SAN ANTONIO, Zambales - Japanese troops stormed a beach in the Philippines Saturday in joint exercises with US and Filipino troops that officials said marked the first time Tokyo's armored vehicles rolled on foreign soil since World War II.
The small Japanese contingent played a humanitarian support role in the drill after US and Filipino marines made an amphibious landing to retake Philippine territory from a "terrorist" group during the simulation.
Fifty unarmed Japanese soldiers in camouflage marched behind their four armored vehicles and picked up Filipino and American troops playing the role of wounded combatants while moving inland over sand and sparse bushland.
The exercise, code-named Kamandag (Venom), marked the first time Japanese armored military vehicles were used on foreign soil since the country adopted a pacifist constitution after its 1945 defeat, said Japan's Major Koki Inoue.
Both the United States and Japan used to occupy the Philippines and were on opposite sides during World War 2.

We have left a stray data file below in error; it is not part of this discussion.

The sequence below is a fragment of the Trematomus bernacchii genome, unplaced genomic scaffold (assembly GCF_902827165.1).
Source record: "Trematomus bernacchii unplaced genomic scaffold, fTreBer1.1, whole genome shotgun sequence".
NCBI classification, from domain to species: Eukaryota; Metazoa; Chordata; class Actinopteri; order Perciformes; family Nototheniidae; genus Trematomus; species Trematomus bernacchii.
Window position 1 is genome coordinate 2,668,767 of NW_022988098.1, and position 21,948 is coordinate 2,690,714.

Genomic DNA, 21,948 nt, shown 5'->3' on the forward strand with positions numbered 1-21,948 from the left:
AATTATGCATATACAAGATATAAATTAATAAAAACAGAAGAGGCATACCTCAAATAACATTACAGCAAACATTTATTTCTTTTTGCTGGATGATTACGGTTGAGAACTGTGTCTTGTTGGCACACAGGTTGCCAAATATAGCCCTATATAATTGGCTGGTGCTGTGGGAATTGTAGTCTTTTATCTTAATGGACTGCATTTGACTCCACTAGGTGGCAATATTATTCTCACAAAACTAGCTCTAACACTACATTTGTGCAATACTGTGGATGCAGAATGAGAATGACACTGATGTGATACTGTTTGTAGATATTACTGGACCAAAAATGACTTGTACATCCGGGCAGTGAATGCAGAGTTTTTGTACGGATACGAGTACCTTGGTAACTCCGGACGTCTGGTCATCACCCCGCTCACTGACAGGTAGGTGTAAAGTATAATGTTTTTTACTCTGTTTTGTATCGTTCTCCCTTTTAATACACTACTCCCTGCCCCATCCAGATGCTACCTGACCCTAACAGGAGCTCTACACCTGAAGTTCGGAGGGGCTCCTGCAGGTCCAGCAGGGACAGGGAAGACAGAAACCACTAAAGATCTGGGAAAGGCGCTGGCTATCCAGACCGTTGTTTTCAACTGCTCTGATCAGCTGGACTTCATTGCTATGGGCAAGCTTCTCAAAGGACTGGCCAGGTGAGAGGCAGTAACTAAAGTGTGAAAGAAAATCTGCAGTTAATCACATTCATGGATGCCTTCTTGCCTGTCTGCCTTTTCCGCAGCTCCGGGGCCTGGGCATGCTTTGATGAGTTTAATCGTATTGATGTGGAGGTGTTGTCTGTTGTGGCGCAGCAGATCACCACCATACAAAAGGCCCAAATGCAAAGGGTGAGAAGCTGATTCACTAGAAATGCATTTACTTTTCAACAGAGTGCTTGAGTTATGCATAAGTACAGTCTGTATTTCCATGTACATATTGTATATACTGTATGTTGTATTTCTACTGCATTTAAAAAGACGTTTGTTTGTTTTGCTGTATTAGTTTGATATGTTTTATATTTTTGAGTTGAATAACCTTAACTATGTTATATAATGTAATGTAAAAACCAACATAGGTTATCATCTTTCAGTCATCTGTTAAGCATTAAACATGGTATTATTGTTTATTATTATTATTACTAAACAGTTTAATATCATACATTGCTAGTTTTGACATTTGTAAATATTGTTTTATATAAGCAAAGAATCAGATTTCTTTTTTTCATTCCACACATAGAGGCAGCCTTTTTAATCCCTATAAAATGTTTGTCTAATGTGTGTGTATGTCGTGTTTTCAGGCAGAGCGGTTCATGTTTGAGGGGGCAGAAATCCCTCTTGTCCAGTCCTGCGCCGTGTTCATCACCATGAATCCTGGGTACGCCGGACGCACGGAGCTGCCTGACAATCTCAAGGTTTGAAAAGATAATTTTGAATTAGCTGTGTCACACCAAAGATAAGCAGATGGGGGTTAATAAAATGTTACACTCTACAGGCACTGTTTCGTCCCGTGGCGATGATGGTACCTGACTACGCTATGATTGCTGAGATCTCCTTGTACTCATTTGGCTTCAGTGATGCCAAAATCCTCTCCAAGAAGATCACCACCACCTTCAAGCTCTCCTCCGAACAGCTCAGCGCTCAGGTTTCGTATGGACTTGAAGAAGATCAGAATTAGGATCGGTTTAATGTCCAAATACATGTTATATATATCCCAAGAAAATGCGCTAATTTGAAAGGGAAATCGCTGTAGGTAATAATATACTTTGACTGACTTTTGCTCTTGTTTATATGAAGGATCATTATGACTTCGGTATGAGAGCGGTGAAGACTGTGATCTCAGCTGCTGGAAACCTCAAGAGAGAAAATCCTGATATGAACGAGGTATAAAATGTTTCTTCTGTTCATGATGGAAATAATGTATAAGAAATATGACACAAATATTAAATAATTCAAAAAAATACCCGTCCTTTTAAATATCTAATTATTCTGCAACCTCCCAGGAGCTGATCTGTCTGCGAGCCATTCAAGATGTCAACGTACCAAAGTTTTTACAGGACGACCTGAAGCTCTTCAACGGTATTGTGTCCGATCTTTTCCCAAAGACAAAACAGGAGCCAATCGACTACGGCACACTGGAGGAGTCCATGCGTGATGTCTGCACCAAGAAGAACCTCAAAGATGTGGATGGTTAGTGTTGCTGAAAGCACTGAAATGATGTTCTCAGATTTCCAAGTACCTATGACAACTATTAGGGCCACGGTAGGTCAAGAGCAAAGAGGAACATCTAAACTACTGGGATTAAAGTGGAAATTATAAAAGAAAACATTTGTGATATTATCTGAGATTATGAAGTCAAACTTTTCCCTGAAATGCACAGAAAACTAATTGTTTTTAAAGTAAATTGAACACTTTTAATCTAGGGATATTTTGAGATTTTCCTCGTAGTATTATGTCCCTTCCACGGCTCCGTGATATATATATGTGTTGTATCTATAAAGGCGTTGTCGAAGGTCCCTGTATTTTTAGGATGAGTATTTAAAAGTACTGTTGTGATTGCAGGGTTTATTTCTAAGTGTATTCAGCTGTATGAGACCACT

"Our purpose is to improve our operational capability and this is a very good opportunity for us to improve our humanitarian assistance and disaster relief training," Inoue said, adding that Japan was not involved in the drill's combat component.
The exercise was held at a Philippine navy base facing the South China Sea some 250 kilometers from the Scarborough Shoal, a territory claimed by Manila that was seized by Beijing during a 2012 naval stand-off.
The two are among six claimants to the resource-rich South China Sea.
China has ignored the Philippines' landmark victory before an international tribunal in 2016, where the court declared its nine-dash line claim over nearly all of the waters invalid. It has instead continued militarization and island-building activities.
The Philippines has ramped up military cooperation with Washington, its long-time ally, and also held joint naval exercises with Japan near Scarborough Shoal in 2015.
Japan has its own maritime territorial dispute with Beijing in the East China Sea.
The US military stressed that Saturday's exercise was not aimed at China, which has also built artificial islands on disputed areas of the South China Sea and installed military facilities on them.
"It has nothing to do with a foreign nation or any sort of foreign army. This is exclusively counter-terrorism within the Philippines," US Marine communications officer 1st Lt. Zack Doherty told AFP.
About 150 US, Filipino and Japanese troops took part in Saturday's landing, Doherty added.
This year's 10-day Kamandag exercises finish on Wednesday.